- Audible Audio Edition
- Listening Length: 3 hours and 48 minutes
- Program Type: Audiobook
- Version: Abridged
- Publisher: Hachette Audio
- Audible.com Release Date: December 12, 2005
- Language: English
- ASIN: B000CRSF6C
- Amazon Best Sellers Rank:
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Consider the Lobster and Other Essays (Selected Essays) Audible – Abridged
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Top Customer Reviews
The brief reviews generally tend to take an item and use it as a staging area for discussing something more interesting than the given subject. For example, in "Certainly the End of Something or Other", Wallace uses his review of John Updike's novel Toward the End of Time to highlight the general narcissism and shallowness of writers such as Updike, Philip Roth, and Norman Mailer. His 20-page review of Joseph Frank's biography of Dostoevsky is largely dedicated to making a larger point about literary criticism, and his 25-page review of tennis player Tracy Austin's autobiography is similarly dedicated to identifying the fundamental problem of sports memoirs. I have to admit that the essential point of the shortest piece, "Some Remarks on Kafka's Funniness", eluded me.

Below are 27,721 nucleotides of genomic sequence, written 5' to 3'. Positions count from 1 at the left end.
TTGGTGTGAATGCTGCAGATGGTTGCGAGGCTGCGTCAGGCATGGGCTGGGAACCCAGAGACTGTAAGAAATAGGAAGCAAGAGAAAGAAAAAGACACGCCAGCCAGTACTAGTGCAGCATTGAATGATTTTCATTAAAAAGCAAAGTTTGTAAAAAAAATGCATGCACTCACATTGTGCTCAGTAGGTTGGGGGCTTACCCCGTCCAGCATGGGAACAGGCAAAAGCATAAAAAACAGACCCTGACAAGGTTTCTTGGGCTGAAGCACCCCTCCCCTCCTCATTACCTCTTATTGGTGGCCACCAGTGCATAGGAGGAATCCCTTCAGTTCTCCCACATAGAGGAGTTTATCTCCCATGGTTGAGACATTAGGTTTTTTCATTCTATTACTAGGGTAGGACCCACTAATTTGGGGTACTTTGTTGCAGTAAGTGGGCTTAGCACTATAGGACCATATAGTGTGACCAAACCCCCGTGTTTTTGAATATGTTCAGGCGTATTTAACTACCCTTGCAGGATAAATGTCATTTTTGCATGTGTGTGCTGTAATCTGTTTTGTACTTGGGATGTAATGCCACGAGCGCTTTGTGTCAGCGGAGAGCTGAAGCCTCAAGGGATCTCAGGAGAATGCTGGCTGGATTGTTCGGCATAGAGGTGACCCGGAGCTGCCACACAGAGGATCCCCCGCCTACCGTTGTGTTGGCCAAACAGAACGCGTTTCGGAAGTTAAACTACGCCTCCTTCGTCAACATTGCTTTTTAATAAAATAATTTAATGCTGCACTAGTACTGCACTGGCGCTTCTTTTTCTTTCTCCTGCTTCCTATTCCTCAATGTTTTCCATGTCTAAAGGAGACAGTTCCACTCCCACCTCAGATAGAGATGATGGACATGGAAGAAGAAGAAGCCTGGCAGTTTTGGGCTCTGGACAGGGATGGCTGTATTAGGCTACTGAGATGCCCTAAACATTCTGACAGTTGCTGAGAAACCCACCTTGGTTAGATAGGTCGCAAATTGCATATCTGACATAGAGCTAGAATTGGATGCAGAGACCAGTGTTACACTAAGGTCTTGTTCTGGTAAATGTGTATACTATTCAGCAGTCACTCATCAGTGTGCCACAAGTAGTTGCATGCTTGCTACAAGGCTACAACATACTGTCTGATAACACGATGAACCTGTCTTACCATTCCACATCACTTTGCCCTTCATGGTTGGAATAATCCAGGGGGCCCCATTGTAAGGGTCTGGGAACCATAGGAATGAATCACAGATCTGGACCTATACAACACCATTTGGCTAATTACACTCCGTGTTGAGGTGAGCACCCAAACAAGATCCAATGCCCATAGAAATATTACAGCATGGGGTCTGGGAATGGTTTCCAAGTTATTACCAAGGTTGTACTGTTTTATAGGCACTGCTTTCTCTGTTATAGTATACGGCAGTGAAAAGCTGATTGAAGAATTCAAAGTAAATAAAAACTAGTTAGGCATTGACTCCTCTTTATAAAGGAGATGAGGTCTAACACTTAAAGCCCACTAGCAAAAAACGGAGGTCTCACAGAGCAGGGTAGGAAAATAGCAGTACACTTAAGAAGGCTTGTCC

The two more personal pieces are strikingly different, but in each one gets a vivid impression of Wallace working through his own feelings. In, "The View From Mrs. Thompson's", he uses 13 pages to recount his own September 11 experience in Bloomington, Indiana.Read more ›
But in CONSIDER THE LOBSTER, he is hitting on almost all of his many cylinders. In fact, it is high praise indeed for me to report that on a flight to Phoenix, I was laughing so hard at this book's first essay (it's about a pornography awards show), I almost felt compelled to explain to my fellow passenger the source of my mirth.
I didn't. (I'm not insane.) But it was that good.
The rest of the topics examined by Wallace's gimlet eyes are, shall we say, wide-ranging, but aside from an enervating and lengthy examination of A DICTIONARY OF MODERN USAGE, Wallace lives up to his "genius" billing. I did grimace when I saw that the book contained a piece devoted to one of his pet topics, (namely tennis), but even this essay transcended its subject and was eminently worthwhile.
In short, I'm quite glad to have read this book. More, please.
Let me say this first: even though DFW is a freak for the correct use of language, I love him because he can break all the pesky little rules we've all learned about clear writing (eg, no fifty-cent words, limit footnotes, limit adverbs, two simple sentences are better than one complex sentence, etc), and write vividly, clearly, engagingly, etc (see, he's already liberated my long-caged drive to adverbize.) Perhaps even better, he writes so that it feels we are in his head, and doesn't patronize his reader by tidying up messy internal disputes, which is damn refreshing.